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LAST UPDATE: Tuesday February 10, 2015 01:10PM EST
- May 19, 1997
- Vol. 47
- No. 19
The Donald Ducks Out
With His Eye on the Bottom Line of His Prenuptial Deal, Donald Trump Says Goodbye to Marla
She would know. Seven years ago, Smith broke the news of the Donald-Ivana battle—a knock-down-drag-out that outdid anything on Dynasty. (Who can forget Ivana's "You bitch, leave my husband alone!" suggestion to then-mistress Marla in Aspen?) Ivana took away from her 13-year marriage $25 million and a motto: Don't get mad, get everything. But so far nasty breakups don't seem to be a desirable option for Maples, a former Miss Hawaiian Tropic who has always seemed more interested in spiritual cleansing than social climbing. She and Trump jointly announced the final chapter of their glittery but not-quite fairy-tale romance on May 2. The date is several months shy of a milestone in their prenuptial agreement that would have upped Marla's divorce settlement from $1 to $5 million to an undisclosed but presumably healthy percentage of Trump's fortune, estimated at $2.5 billion. "For the sake of our family," reads their press release, "we ask that the members of the media...move on to coverage of more important issues."
Right. This is The Donald we're talking about. As the master of a universe that includes Atlantic City's Taj Mahal and Trump Castle and New York City's Trump Tower and the new Trump International Hotel, he firmly believes there is no issue more important than (you guessed it!) Trump. Sources close to the magnate said that he gleefully followed the coverage of his marital problems in the New York City dailies, which speculated that the end had been brought about by a combination of extramarital flirtations and a god-awful mother-in-law ("Marla's Beverly Hillbillies' family drove Donald crazy" blared the New York Post). Since the separation announcement, Trump has been linked to everyone from Hawaiian Tropic beauty contestant Jennifer Yon, 21, to Mar-a-Lago staff chiropractor Ginger Southall, 28, liaisons he flatly denies. "I've heard Sharon Stone's name mentioned," a delighted Trump told a friend last week. "I've heard Princess Di! It's wild!" Ivana doesn't seem to be broken up by the development, but so far has refused all comment. The simple truth, though, was that the once-torrid love affair between Donald and Marla had run out of steam. "Marla's a good girl," Trump reportedly told a friend last week. "But I wanted out."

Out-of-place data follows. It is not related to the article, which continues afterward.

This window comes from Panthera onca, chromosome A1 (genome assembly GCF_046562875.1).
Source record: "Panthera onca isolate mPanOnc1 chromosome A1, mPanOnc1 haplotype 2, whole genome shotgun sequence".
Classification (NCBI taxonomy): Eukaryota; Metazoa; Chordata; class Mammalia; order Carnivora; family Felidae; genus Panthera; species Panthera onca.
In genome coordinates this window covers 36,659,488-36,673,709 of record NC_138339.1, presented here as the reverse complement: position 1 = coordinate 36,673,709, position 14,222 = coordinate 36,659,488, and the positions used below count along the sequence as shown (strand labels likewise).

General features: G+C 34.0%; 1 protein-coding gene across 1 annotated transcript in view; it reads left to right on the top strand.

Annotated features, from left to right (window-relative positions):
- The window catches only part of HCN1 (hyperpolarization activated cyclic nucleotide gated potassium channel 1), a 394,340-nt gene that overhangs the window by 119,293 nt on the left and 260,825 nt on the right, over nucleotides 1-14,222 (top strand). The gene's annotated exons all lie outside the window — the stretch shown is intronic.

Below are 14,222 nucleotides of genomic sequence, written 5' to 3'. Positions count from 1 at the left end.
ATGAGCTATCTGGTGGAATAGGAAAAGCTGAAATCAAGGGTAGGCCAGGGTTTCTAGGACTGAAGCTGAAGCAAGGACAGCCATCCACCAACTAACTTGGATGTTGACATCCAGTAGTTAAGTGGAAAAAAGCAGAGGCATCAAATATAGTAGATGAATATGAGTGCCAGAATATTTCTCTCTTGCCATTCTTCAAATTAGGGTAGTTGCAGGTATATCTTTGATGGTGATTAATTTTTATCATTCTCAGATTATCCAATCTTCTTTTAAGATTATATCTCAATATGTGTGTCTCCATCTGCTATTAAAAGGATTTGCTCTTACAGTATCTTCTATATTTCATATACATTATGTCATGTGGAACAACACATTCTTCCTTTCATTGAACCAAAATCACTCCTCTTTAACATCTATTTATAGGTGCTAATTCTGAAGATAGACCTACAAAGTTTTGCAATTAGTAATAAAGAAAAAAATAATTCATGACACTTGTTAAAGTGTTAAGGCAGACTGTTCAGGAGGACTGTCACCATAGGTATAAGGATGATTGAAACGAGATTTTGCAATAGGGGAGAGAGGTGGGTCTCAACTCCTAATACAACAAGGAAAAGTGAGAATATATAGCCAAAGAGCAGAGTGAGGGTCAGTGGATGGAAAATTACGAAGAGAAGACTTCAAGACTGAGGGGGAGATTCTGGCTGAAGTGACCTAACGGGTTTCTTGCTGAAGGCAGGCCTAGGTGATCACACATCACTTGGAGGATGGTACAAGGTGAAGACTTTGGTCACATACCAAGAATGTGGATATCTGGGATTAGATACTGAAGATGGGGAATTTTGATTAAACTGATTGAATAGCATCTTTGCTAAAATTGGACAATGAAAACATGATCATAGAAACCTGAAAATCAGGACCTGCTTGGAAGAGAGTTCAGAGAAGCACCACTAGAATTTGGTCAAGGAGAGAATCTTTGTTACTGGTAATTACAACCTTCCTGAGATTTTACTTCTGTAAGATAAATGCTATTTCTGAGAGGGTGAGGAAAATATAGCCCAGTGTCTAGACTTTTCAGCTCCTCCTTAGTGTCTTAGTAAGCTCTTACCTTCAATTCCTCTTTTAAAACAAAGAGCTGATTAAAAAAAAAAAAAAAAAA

Some people close to the couple were not surprised. "Marla worked very hard thinking she could bring intimacy and spirituality into their world," a close friend says of Maples. "But it's very hard to have a real emotional life when everything is so business-oriented." New York Post columnist Cindy Adams, Trump's longtime friend, concurs: "He basically didn't want to get married. It was lust, not really love. She loved him very much. But Donald is somebody who's in love mostly with himself."
Trump himself admitted last week that "being on the other side of a relationship with someone like me must be difficult."
At one point, of course, everything seemed dreamy. A source close to Maples says Trump first met his 21-year-old future wife at a 1985 celebrity tennis tournament in Atlantic City. She was a bit actress; he was a real estate tycoon at the top of his game. By 1987, during services at the Marble Collegiate Church in Manhattan, Trump was secretly romancing Maples as he found ways to temporarily ditch Ivana and their kids, Donny, now 19, Ivanka, 15, and Eric, 13. But as I' affaire Marla became public, his world began crashing. On the heels of headlines reporting Marla's "The Best Sex I Ever Had" ballyhoo came word that Trump's empire was overextended by junk bonds and easy bank loans. By 1991 he faced $1 billion in debt and had lost his Trump Shuttle and 282-foot yacht, the Trump Princess. Yet Maples remained loyal. Trump once told the Daily News that while he and Maples were walking, "I pointed to a homeless man and said, This guy is worth $900 million more than me' [a reference to his debt]. I wanted to see if she'd move her ass down the street away from me, but she didn't, and she's my loyal, great friend."